Wes Tucker’s a guy who counts his blessings. He still remembers falling in love with Iota Club and Café in Arlington when he first moved to the D.C. area nine years ago. If memory serves him right, Iota was the first place he saw a show and the first open mic he played in upon moving here. “They really care about the music there and they care about people too,” he said. So you can imagine the excitement he exhibits while talking about his band’s album release show there this Saturday night.
His group Wes Tucker and the Skillets is a folk-rock band that sounds somehow reminiscent of Josh Kelley if he were to combine forces with Willie Nelson while having a R&B influenced band with funk tendencies to back ‘em. This is what you get with the band’s new album Afterlens – funktry. What’s funktry? Well, I’m not 100% sure about that but Wes certainly is and he took the time to chat with We Love DC about the band’s release (their fourth studio effort together) and more. Here’s what he had to say.
Rachel: How would you describe your sound as Wes Tucker & the Skillets?
Wes: Obviously we get that question all the time and I don’t think I’ve gotten any better at answering it. I usually start by saying “folk rock” which is super vague. We’ve been tagged with alt-country, indie-rock, one DJ coined the term “funktry” which I guess is a combination of funk and country, which doesn’t sound all that appealing, but I’ll take it. It’s really just rock n roll with a lot of R&B and folk influence.
RL: Who are your biggest musical influences and why?
WT: My personal biggest influences are the songwriters that I come back to on a regular basis and that I’ve listened to for years. Ben Harper is a huge influence, Ani Difranco early on, Mason Jennings, Josh Ritter, Wilco, Jenny Lewis, Drive By Truckers, Lucinda Williams. I’m drawn to stuff that is really inspiring or thought provoking lyrically, with equal attention to melody and message. A song can have the tightest, catchiest groove or melody, but if the lyrics fall flat I loose interest, and vice versa, the most profound poetry without a back beat isn’t exciting either. I love crooners and rockers equally, so I really like acts that do both.
RL: There’s clearly a lot of thoughtful songwriting that goes into what ends up being the final product of what we hear on the album, but how would you define what you’re trying to convey musically on Afterlens as an album overall?
WT: I’m not sure how deliberate it starts out. The songs on this album just became a sort of examination of “where do I go from here?”
Afterlens is a made up word that speaks to the way things look entirely different once they have passed compared to how they look while we are going through them. That became a theme with the songs I was writing for this record. How much we can grow through experience if we learn from it, and how destructive it can be if we don’t. I think I had the title Afterlens really early on in this one, and then it ended up in the lyrics of the song “Let it Fall.” On a side note, my friend Caren Quinn was kind enough to let us use her painting as the cover art. the title of the painting is “Perspective” so that’s really appropriate too. Musically we were looking for a big, driving, emotional sound.
RL: Afterlens is the group’s fourth full-length record. How would you describe the group’s growth throughout the process?
WT: You learn something new every time in the process of making a record. I usually bring a song to the band in a rough draft form and we kind of build the structure together and fill in the parts. I’ve been playing with these guys (Bryan Washam on guitar and bass, Arch Alcantara on bass and guitar, and Dave Rutkowski on drums) for a long time now, since like 2004.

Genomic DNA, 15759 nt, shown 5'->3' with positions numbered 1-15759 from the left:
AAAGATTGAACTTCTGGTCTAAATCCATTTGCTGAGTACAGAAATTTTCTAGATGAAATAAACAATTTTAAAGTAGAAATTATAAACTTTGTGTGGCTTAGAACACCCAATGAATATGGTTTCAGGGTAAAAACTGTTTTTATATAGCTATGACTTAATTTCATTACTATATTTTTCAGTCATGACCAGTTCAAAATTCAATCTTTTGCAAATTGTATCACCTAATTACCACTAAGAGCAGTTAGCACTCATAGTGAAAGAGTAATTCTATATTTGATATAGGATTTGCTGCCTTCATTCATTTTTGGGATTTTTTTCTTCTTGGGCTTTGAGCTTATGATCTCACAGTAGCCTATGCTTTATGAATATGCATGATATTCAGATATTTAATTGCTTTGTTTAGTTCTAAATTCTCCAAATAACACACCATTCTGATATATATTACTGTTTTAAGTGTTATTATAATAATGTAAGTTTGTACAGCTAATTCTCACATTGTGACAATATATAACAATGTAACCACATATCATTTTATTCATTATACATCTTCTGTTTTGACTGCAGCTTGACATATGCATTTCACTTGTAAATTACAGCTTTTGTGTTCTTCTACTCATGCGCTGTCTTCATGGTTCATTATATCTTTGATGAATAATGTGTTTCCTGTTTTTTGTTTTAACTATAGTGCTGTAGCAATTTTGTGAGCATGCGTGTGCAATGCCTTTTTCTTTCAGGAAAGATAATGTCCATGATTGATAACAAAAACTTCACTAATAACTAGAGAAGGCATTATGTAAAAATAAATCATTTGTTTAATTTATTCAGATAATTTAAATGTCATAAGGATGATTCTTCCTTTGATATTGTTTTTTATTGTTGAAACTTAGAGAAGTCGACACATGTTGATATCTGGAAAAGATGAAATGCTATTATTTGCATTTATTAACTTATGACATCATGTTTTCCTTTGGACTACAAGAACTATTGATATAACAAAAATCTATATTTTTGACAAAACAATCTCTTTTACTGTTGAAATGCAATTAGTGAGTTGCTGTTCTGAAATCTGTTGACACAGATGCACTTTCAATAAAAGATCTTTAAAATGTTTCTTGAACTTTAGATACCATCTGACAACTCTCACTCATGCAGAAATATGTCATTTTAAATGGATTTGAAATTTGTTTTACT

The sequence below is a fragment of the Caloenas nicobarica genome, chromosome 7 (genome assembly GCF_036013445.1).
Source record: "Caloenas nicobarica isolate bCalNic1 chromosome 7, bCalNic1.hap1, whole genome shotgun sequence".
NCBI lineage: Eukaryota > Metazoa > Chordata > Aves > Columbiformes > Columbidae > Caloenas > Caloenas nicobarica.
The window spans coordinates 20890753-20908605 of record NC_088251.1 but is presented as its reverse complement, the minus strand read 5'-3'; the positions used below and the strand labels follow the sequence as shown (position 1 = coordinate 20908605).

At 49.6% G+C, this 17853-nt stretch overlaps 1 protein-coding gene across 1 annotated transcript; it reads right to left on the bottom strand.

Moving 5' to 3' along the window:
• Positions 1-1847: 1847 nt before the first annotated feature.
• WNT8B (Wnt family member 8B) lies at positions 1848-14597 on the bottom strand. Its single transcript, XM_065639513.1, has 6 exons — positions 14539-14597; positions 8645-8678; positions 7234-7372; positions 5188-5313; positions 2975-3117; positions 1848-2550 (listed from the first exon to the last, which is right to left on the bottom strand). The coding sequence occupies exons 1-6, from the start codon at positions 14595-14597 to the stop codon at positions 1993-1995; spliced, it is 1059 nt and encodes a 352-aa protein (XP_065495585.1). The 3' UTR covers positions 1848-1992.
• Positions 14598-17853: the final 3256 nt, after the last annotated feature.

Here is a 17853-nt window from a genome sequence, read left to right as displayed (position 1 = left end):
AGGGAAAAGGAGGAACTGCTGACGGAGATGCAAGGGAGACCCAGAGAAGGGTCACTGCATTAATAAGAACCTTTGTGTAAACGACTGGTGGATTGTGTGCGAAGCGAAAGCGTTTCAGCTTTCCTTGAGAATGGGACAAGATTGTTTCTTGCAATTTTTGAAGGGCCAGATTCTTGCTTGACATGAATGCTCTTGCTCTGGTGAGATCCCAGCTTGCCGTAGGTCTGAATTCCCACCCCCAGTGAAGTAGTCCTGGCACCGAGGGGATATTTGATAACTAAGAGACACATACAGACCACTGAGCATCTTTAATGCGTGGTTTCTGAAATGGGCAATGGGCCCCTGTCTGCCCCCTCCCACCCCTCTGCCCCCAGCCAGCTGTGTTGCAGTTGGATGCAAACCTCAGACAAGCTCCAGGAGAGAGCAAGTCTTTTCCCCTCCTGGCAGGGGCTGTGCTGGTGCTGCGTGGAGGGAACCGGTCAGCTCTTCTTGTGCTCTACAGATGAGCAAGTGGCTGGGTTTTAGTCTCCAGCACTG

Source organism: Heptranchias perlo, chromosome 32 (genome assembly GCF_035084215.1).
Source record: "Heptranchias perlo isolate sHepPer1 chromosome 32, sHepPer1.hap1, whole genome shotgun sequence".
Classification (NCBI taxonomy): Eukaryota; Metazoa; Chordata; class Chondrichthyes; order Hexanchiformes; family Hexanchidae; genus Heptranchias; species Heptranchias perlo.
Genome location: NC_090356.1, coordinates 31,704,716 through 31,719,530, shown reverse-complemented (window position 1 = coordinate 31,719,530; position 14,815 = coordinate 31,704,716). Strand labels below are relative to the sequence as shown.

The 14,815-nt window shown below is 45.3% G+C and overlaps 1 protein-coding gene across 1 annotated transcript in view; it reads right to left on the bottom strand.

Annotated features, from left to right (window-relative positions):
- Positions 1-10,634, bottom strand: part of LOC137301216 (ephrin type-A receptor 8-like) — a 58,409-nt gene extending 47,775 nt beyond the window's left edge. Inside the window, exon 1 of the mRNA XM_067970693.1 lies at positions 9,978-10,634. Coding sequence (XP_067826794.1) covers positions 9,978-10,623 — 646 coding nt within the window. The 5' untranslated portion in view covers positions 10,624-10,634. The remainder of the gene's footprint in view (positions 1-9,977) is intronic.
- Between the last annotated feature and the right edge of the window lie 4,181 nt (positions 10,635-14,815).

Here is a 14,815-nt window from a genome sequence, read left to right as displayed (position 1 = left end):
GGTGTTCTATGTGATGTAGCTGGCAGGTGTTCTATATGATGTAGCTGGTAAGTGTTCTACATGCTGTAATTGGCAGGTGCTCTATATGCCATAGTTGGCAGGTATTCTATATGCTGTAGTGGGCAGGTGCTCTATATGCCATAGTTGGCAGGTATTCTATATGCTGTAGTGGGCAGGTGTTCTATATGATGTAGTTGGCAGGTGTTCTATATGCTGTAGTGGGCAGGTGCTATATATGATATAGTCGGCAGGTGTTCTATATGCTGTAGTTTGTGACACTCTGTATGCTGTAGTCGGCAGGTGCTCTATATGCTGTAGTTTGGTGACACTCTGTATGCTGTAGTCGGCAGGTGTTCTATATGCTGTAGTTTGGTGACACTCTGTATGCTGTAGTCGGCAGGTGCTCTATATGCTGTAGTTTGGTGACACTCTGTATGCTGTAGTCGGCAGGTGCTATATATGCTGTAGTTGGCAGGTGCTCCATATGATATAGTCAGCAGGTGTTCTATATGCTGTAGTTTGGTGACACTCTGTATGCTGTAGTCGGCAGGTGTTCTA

I feel like we’ve gotten better at arrangements and playing for the song and just playing together. I asked Mark Bower of The Walkaways to come to practice when we started working on the album to work on piano and organ for just a few songs, and he ended up on 11 songs, so that’s been awesome. For these specific songs, we wanted a big full sound. We also really wanted the songs to feel like our live show, so we recorded everybody live together in the studio without a click track and really just tried to get a good take for each song. We tracked everything in 6 days, so we kinda came in with a good idea of where we were going. I’m really proud that we did it that way this time and we were super fortunate to have our producer Matt Shane guiding us through the process.
We also brought in a couple “guest stars”, Bobby Birdsong played pedal steel on 3 songs, Matt Rodela plays trumpet on a tune. We’ll definitely do more of that in the future.
RL: What does it mean to you to play your album release show at Iota in Arlington?
WT: We love IOTA! They have been really good to us over the years. I think it was the first place I saw a show and the first open mic I played when I moved here 9 years ago. You can’t really beat it for sound and vibe, and especially the staff. They really care about the music there and they care about people too. It’s one of my favorite places to see a show, so to be able to play there is always a treat. Plus I’ve seen so many amazing acts there over the years, The Avett Brothers, Mason Jennings, Martha Wainright, Blind Pilot, Cory Chisel, Kelly Joe Phelps, Dawes, Sean Hayes.
RL: What’s next for the group now that the album’s out?
WT: First just get this album to as many ears as possible. The response so far has been really great so I really hope a lot of people enjoy it. Then in the new year start booking some more shows and getting out of town some more. And of course writing the next one!
Wes Tucker & the Skillets will be performing at Iota Club in Arlington, Va. (walking distance from the Clarendon Orange Line Metro Station) this Saturday night November 17 with The Reserves and Drew Gibson. Show starts at 9 p.m. and admission is $12.